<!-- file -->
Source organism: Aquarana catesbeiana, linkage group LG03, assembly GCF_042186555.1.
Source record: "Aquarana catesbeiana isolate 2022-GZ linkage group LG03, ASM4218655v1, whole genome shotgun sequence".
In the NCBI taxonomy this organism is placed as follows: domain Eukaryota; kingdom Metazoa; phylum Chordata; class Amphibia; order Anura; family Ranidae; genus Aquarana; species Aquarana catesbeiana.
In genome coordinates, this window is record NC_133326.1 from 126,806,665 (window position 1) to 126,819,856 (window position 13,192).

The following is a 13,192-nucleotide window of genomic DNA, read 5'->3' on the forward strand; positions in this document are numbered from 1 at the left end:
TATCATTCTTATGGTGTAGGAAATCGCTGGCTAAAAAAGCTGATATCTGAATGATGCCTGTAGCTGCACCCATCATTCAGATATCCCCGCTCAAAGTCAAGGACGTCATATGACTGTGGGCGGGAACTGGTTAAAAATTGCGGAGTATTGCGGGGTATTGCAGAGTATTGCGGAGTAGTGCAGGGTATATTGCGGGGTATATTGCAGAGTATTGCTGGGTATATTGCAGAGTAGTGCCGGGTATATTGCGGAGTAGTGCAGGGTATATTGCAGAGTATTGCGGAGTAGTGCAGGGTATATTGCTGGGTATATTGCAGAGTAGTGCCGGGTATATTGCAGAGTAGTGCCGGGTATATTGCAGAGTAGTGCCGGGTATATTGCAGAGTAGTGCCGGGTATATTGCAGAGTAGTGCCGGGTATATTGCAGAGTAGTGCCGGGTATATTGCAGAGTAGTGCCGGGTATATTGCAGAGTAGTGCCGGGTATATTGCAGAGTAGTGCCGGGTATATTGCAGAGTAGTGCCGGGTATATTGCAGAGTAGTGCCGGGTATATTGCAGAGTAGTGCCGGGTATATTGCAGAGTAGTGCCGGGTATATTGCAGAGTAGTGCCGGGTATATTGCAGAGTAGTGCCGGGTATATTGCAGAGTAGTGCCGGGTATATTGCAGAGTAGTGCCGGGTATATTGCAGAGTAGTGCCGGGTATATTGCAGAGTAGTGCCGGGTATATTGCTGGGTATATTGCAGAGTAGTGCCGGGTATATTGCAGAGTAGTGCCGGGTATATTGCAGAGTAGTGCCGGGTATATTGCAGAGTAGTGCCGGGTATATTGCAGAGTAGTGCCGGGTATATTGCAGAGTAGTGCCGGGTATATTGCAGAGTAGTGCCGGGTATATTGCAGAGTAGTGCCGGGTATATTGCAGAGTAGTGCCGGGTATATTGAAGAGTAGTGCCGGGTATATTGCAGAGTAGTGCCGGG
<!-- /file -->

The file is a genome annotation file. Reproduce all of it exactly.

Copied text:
Source organism: Aquarana catesbeiana, linkage group LG03, assembly GCF_042186555.1.
Source record: "Aquarana catesbeiana isolate 2022-GZ linkage group LG03, ASM4218655v1, whole genome shotgun sequence".
In the NCBI taxonomy this organism is placed as follows: domain Eukaryota; kingdom Metazoa; phylum Chordata; class Amphibia; order Anura; family Ranidae; genus Aquarana; species Aquarana catesbeiana.
In genome coordinates, this window is record NC_133326.1 from 126,806,665 (window position 1) to 126,819,856 (window position 13,192).

The following is a 13,192-nucleotide window of genomic DNA, read 5'->3' on the forward strand; positions in this document are numbered from 1 at the left end:
TATCATTCTTATGGTGTAGGAAATCGCTGGCTAAAAAAGCTGATATCTGAATGATGCCTGTAGCTGCACCCATCATTCAGATATCCCCGCTCAAAGTCAAGGACGTCATATGACTGTGGGCGGGAACTGGTTAAAAATTGCGGAGTATTGCGGGGTATTGCAGAGTATTGCGGAGTAGTGCAGGGTATATTGCGGGGTATATTGCAGAGTATTGCTGGGTATATTGCAGAGTAGTGCCGGGTATATTGCGGAGTAGTGCAGGGTATATTGCAGAGTATTGCGGAGTAGTGCAGGGTATATTGCTGGGTATATTGCAGAGTAGTGCCGGGTATATTGCAGAGTAGTGCCGGGTATATTGCAGAGTAGTGCCGGGTATATTGCAGAGTAGTGCCGGGTATATTGCAGAGTAGTGCCGGGTATATTGCAGAGTAGTGCCGGGTATATTGCAGAGTAGTGCCGGGTATATTGCAGAGTAGTGCCGGGTATATTGCAGAGTAGTGCCGGGTATATTGCAGAGTAGTGCCGGGTATATTGCAGAGTAGTGCCGGGTATATTGCAGAGTAGTGCCGGGTATATTGCAGAGTAGTGCCGGGTATATTGCAGAGTAGTGCCGGGTATATTGCAGAGTAGTGCCGGGTATATTGCAGAGTAGTGCCGGGTATATTGCAGAGTAGTGCCGGGTATATTGCAGAGTAGTGCCGGGTATATTGCAGAGTAGTGCCGGGTATATTGCTGGGTATATTGCAGAGTAGTGCCGGGTATATTGCAGAGTAGTGCCGGGTATATTGCAGAGTAGTGCCGGGTATATTGCAGAGTAGTGCCGGGTATATTGCAGAGTAGTGCCGGGTATATTGCAGAGTAGTGCCGGGTATATTGCAGAGTAGTGCCGGGTATATTGCAGAGTAGTGCCGGGTATATTGCAGAGTAGTGCCGGGTATATTGAAGAGTAGTGCCGGGTATATTGCAGAGTAGTGCCGGG